More than two-thirds of U.S. adults are overweight or obese, but many primary care physicians are failing to record body mass index (BMI) in their electronic health records or include these conditions in their electronic patient problem lists, according to a research letter published July 8, in JAMA Internal Medicine.
For the study, the researchers, from Brigham & Women's' Hospital and other Boston-area institutions, examined the EHRs of 219,356 patients in a large network. They found that diagnoses and documentation of obesity sorely lacking, even though recording of vital signs such as body mass index are a requirement of the Meaningful Use incentive program.
Fully, one-third of the patients had no BMI listed. Of the patients who had at least one BMI included in their EHRs, 68.3 percent had a BMI of at least 25 (overweight) and 34.4 percent had a BMI of 30, signifying obesity. However, only 17.1 percent of the known overweight patients and 30.1 percent of the obese patients were diagnosed by their physicians as being overweight or obese. The findings indicate that patients with these conditions are not being adequately identified and treated.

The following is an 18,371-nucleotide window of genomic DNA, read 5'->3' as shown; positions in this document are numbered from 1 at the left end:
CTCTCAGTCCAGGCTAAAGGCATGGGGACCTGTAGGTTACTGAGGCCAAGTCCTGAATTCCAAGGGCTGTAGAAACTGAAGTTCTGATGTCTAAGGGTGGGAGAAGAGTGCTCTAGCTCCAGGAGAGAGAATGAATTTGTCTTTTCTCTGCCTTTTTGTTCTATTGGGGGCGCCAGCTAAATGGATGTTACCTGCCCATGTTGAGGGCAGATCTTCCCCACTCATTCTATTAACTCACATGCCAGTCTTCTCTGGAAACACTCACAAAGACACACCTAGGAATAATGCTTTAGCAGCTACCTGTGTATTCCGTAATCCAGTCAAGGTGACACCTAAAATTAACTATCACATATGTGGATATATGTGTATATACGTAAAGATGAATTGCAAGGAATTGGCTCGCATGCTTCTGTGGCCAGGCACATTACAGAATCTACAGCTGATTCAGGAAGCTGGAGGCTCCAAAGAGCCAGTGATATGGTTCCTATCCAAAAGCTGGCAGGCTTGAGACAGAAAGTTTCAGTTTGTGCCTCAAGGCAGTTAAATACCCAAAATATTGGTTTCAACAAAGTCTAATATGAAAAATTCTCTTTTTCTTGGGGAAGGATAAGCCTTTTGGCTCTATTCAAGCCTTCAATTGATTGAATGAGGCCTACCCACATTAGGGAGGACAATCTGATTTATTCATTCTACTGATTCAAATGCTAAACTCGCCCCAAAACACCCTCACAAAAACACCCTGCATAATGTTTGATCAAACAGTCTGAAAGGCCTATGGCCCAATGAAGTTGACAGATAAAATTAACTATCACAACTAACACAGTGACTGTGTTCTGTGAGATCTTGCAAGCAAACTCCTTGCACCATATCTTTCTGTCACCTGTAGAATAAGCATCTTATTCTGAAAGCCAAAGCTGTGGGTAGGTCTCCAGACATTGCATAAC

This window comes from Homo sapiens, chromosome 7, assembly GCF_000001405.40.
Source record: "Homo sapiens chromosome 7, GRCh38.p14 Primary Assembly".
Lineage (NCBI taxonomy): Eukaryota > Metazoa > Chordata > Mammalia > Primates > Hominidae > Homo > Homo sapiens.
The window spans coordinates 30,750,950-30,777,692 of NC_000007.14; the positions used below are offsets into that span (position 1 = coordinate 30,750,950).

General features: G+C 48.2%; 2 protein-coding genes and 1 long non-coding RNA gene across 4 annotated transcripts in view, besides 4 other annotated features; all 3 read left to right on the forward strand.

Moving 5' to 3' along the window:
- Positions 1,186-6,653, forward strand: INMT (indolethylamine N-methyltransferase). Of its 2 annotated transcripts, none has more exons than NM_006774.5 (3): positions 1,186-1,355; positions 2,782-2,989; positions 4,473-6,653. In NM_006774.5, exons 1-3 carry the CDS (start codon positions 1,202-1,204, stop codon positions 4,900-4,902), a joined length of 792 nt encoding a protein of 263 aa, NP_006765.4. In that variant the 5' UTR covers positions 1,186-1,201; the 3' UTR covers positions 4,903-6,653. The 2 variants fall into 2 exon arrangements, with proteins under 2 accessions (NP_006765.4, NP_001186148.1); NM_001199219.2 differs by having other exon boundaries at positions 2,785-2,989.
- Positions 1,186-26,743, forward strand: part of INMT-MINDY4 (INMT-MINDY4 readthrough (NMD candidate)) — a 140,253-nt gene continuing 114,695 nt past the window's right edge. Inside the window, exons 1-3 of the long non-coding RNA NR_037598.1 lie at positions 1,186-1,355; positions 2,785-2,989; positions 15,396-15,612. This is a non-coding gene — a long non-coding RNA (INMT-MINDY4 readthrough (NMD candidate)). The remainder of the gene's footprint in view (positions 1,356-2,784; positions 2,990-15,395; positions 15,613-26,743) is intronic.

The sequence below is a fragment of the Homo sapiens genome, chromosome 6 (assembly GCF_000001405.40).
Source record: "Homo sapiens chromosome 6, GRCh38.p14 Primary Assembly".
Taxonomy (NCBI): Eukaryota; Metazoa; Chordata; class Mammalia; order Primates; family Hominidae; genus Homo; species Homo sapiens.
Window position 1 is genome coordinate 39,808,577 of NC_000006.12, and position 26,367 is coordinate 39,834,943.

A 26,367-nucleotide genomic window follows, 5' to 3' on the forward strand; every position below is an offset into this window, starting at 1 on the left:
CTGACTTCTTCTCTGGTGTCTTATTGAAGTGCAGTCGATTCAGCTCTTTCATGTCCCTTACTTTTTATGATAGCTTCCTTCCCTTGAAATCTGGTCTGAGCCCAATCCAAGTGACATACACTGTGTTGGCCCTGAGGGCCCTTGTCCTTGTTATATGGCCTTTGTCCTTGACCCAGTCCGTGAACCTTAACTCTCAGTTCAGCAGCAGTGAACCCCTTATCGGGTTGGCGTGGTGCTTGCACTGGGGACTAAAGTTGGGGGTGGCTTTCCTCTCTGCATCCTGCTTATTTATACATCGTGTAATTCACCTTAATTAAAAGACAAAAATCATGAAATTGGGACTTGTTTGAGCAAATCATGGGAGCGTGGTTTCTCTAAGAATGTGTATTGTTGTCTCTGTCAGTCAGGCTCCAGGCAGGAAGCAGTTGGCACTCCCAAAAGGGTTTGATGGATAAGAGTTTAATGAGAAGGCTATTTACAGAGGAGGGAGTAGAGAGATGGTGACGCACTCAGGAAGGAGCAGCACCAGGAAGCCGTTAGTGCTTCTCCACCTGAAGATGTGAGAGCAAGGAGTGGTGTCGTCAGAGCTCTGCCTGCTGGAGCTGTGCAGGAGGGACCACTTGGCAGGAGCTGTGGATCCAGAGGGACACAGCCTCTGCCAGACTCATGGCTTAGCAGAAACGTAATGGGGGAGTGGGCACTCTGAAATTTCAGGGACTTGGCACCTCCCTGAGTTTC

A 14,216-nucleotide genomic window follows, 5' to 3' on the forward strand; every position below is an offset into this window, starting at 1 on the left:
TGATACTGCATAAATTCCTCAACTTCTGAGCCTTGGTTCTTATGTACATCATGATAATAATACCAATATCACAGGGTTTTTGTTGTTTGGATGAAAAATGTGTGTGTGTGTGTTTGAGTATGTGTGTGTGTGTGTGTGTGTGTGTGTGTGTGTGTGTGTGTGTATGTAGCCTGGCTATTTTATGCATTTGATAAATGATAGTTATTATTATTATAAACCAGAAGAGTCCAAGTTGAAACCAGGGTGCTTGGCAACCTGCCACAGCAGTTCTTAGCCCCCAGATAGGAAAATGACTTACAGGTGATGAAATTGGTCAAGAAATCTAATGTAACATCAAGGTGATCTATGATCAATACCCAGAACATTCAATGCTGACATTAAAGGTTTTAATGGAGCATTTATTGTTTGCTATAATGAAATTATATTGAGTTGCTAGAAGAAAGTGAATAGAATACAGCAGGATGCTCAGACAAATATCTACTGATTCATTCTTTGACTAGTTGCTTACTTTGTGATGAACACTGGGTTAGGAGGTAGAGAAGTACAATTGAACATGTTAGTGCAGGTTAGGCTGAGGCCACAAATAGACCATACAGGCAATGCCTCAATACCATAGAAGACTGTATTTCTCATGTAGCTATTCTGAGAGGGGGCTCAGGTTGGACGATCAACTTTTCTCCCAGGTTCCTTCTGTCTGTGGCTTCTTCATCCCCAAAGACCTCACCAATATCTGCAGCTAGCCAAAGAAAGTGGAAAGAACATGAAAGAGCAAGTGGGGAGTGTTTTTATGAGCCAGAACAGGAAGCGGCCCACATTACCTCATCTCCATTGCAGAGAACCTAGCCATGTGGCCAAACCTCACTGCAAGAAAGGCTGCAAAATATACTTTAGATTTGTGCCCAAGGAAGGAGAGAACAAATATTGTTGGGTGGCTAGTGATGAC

"Further research should focus on interventions to improve documentation of BMI and diagnosis and management of overweight and obesity in the primary care setting," the researchers stated.
They did note that the study was limited to only coded fields, and speculate that some physicians may have documented the issue in the EHR's free text.
While the research letter did not address why obesity tends to be neglected in EHRs, other studies have found that physicians may not raise the issue for fear of offending patients, or due to having little empathy toward them.
The recent recognition by the American Medical Association of obesity as a disease may prompt more attention to and treatment of the condition.
To learn more:
- read the research letter